A January 2021 tip to AP investigative reporter Jason Dearen put him in touch with a foreign service officer who had contracted a fairly rare form of cancer and believed her illness was caused by polluted water at Fort Ord, an Army base on the central California coast where she’d lived for years in the 1990s. That launched a yearlong investigation into the consequences of toxic contamination at the base, which is on the Environmental Protection Agency’s list of the most polluted places in the nation.
Dearen started researching the base and reached out to investigative team colleagues Martha Mendoza and Juliet Linderman. Realizing the scope of the complex story, the team split up the reporting duties: Mendoza would spend time at the decomissioned base and dig into thousands of pages of public documents about its history and toxic legacy. Dearen would find epidemiological and/or medical studies that had been done on linkages between the toxins at Fort Ord and disease. Liinderman would talk to the people who’d lived there and gotten ill.
Dearen found that the only scientific assessment of public health risk at the base was a 25-year-old study by the Centers for Disease Control and Prevention that relied entirely on the Army’s own water quality data instead of independently collected samples. The study found no “likely” harm from the site, either in the past or in the future, but Dearen spoke with multiple epidemiologists who found flaws in the study and the CDC’s conclusion. One major contaminant, trichloroethylene, or TCE, is now identified as a carcinogen.
Meanwhile, Mendoza found documents with clear and convincing evidence that the contamination was worse than the Army had publicly acknowledged. The documents showed that the Army knew that TCE and other toxic chemicals had been improperly dumped at Fort Ord for decades. a 1985 military memo showed that contractors brought in to clean up the groundwater in the 1980s were warned not to tell community members, news media or local public agencies what they found in their drinking water. Mendoza also spoke with a man who’d worked at the base’s airport, the site of a burn pit where chemicals were set afire regularly, who shared his own trove of documents including videos and transcripts of public meetings where the Army downplayed risks of the contamination.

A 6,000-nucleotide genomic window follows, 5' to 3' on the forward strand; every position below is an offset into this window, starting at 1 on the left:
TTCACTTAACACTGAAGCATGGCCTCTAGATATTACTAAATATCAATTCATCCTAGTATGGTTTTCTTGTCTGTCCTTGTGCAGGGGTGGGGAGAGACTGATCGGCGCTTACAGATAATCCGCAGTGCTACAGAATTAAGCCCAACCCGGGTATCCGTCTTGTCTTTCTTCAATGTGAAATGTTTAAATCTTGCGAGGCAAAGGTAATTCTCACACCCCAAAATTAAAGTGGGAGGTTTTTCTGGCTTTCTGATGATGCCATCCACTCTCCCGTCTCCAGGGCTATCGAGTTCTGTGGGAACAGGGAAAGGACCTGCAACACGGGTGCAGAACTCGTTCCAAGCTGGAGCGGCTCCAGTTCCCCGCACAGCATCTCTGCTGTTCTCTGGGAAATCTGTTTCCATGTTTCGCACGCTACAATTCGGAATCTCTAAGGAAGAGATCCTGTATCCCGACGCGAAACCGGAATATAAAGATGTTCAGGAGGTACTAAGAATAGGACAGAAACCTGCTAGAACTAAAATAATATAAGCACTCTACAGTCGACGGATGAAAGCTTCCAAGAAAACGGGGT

Linderman conducted many in-depth interviews with foreign service officer Julie Akey who has spent years collecting names of people who lived at Fort Ord and were later diagnosed with cancers; all filed claims with the Department of Veterans Affairs that had been denied based on that old CDC study’s suspect findings. Linderman accompanied Akey to doctor’s visits and talked with her physician about what possible causes there could be for her cancer, multiple myeloma. She collected medical and other health documents from each veteran she interviewed, uploading them to the AP team’s Google Drive.
At the same time, AP investigative video journalist Serginho Roosblad began accompanying Mendoza on her many trips to Fort Ord. He combined drone footage with images shot by freelancers Noah Berger and Nic Coury, along with archival footage. AP’s Marshall Ritzel collaborated to add graphics and animation to what became a powerful short documentary about Fort Ord’s toxic legacy, and Washington photographer Patrick Semansky made photos of Akey at her Virginia home.
The body of evidence uncovered by the reporters raised questions about the VA’s use of the decades-old study to deny benefits, and pointed to the need for a new epidemiological study as well as a new look at the still-present chemical pollution at Fort Ord, which is now home to a small public university. Million-dollar homes are being built across the street from the Superfund landfill cleanup.
Former White House Chief of Staff and Defense Secretary Leon Panetta told Mendoza the military is abandoning communities, leaving huge messes to clean up. “I think that (individuals suffering illness) have every right to ask the question whether or not whatever physical ailments they may have was in part due to the failure to provide proper cleanup,” Panetta said.
Reaction to the team’s story was immediate. Military news outlets jumped on it, publishing the entire 3,500-word piece, an NPR affiliate station in central California is organizing a community forum with Panetta and Mendoza, and two U.S. representatives from California called on the federal government to study whether there’s evidence that the potential toxic and contaminated drinking water can be tied to specific cancers and other diseases.
And the White House has since reached out to AP to ensure that one of the reporters would be on a briefing about new actions around burn pits and other contaminants.